Various techniques have previously been proposed for generating and transmitting these well parameter signals. One such technique has been to transmit acoustic signals upwardly through the downhole metal wall portion of the tubing structure and then to the signal receiving location, via the wall portion of the remainder of the tubing structure, for conversion to, for example, digital or analog electrical signals.
A substantial impediment to successfully utilizing this acoustic-based signal transmission technique has been the necessary presence of a metal hanger structure from which the metal tubing structure is supported. In a subsea application, this metal hanger structure is typically a fluted hanger assembly, and in a surface application it is typically a slip structure. In either case, due to the metal-to-metal contact between the hanger structure and the tubing the hanger structure substantially dissipates an acoustic signal reaching it via a downhole portion of the tubing wall.
Accordingly, the acoustic signal reaching the tubing wall section uphole of the hanger structure is substantially weakened. In the case of a subsea well application, this weakened signal may then have to travel thousands of feet upwardly through the tubing wall above the hanger structure to reach the signal receiving location. Thus, the through-tubing acoustic transmission of downhole well parameter signals to a signal receiving location uphole of the well completion hanger structure has proven difficult, and in many applications unfeasible, to implement. A need thus exists for an improved acoustic-based signal transmission system in a well completion. A need additionally exists to transmit acoustical signals downwardly past the hanger structure, to a downhole location, to actuate devices and reconfigure acoustic transmission devices for better communications.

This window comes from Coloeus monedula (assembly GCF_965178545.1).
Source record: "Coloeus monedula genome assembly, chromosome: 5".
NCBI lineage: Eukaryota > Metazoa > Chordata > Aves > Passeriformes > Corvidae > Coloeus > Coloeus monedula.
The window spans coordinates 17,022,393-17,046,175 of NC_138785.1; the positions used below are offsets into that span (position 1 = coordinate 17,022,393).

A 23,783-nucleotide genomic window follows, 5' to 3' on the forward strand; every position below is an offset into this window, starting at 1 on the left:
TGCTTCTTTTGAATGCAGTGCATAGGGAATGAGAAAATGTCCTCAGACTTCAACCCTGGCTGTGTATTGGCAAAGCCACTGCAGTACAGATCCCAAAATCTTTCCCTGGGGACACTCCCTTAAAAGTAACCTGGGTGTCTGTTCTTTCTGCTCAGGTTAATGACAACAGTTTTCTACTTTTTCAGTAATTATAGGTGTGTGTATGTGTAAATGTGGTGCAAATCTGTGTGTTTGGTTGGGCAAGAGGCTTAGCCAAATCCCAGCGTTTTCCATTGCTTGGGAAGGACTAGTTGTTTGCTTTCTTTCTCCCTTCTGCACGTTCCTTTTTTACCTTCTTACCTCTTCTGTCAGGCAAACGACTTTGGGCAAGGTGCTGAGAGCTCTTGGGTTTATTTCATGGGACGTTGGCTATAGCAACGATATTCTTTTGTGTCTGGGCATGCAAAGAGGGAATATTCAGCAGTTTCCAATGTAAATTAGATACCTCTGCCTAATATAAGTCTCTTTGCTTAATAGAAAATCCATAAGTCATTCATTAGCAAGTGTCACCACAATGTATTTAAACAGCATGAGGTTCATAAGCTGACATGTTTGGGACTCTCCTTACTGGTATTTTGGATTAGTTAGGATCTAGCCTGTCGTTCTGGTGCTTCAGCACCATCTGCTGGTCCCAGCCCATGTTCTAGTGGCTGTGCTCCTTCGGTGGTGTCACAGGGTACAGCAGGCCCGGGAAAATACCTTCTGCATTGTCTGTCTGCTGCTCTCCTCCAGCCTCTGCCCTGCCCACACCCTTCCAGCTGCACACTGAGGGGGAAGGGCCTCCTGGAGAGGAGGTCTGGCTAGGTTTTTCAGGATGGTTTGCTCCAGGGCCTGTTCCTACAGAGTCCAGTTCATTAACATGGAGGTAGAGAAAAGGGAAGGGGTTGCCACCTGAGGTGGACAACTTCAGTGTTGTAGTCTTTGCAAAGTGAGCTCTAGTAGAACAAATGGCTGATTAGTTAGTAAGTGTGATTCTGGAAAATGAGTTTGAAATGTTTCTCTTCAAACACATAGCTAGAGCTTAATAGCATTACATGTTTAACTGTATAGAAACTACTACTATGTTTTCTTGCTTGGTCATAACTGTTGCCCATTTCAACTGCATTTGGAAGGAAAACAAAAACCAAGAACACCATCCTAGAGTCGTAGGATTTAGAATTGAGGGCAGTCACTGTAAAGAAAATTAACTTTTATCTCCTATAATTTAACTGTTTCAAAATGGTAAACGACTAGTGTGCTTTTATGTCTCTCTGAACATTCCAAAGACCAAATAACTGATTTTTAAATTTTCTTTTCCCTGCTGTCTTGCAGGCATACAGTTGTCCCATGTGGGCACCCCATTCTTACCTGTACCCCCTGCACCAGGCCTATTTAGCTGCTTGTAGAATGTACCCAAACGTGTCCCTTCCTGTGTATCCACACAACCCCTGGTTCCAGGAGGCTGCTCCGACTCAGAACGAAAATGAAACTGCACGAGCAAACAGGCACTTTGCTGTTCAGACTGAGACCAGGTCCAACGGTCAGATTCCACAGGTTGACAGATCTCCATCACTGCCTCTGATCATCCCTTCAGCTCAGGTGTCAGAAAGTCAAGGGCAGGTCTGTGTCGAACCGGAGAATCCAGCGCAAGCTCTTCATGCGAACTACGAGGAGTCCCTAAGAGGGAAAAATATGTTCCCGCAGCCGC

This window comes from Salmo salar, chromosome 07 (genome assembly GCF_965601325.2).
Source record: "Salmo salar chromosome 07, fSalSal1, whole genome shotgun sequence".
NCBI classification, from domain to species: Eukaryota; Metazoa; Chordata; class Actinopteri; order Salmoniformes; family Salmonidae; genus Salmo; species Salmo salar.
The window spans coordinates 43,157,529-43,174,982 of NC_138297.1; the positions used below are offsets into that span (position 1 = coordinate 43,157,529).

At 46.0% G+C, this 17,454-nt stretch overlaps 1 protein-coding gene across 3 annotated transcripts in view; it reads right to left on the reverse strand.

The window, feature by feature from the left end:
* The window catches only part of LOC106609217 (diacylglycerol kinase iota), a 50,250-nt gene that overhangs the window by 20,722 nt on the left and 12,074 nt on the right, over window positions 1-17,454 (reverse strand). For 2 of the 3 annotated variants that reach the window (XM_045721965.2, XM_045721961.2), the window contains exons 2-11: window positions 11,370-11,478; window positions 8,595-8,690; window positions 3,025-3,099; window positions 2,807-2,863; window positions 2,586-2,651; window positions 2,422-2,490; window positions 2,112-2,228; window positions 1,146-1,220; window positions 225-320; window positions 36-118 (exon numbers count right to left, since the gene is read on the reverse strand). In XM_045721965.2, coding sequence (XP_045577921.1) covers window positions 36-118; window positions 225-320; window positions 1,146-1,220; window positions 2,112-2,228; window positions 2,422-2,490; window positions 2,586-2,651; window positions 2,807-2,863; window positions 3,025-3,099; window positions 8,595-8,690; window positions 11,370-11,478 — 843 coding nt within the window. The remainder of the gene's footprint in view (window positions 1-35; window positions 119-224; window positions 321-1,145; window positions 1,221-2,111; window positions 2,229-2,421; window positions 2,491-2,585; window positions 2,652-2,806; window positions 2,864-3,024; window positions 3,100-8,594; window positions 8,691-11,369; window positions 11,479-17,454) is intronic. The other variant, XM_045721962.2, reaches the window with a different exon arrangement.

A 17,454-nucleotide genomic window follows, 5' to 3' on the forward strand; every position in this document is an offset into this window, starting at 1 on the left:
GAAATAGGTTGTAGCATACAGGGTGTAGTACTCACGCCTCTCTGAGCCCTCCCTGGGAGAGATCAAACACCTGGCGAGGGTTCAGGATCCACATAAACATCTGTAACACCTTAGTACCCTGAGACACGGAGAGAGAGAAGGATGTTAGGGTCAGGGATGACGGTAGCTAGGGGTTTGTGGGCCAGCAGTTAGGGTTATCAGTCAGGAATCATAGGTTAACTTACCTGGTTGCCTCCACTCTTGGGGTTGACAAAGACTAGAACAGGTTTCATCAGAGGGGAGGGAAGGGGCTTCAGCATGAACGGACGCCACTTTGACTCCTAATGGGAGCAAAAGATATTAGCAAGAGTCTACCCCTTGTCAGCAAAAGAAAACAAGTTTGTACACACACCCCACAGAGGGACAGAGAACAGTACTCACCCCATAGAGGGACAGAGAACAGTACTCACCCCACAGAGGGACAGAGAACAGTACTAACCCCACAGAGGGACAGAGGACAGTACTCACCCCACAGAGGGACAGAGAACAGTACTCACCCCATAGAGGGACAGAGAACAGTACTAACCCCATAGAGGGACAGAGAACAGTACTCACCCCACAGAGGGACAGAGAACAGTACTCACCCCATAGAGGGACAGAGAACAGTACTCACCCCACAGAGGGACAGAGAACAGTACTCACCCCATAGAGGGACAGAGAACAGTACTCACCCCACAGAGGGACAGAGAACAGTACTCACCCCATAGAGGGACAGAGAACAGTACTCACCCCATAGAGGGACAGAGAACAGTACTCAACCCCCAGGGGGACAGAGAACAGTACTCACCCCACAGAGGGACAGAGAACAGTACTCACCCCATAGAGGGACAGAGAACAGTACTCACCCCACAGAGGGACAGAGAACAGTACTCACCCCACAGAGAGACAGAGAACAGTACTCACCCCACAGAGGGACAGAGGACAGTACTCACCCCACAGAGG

In carrying out the principles of the present invention, in accordance with an embodiment thereof, a subterranean well completion is provided which comprises a wellbore extending into the earth, a tubular structure extending into the wellbore, and an acoustic energy dissipating well structure, representatively a hanger structure, which engages the tubular structure, with an upper portion of the tubular structure extending upwardly from the hanger structure, and a lower portion of the tubing structure extending downwardly from the hanger structure and through the wellbore.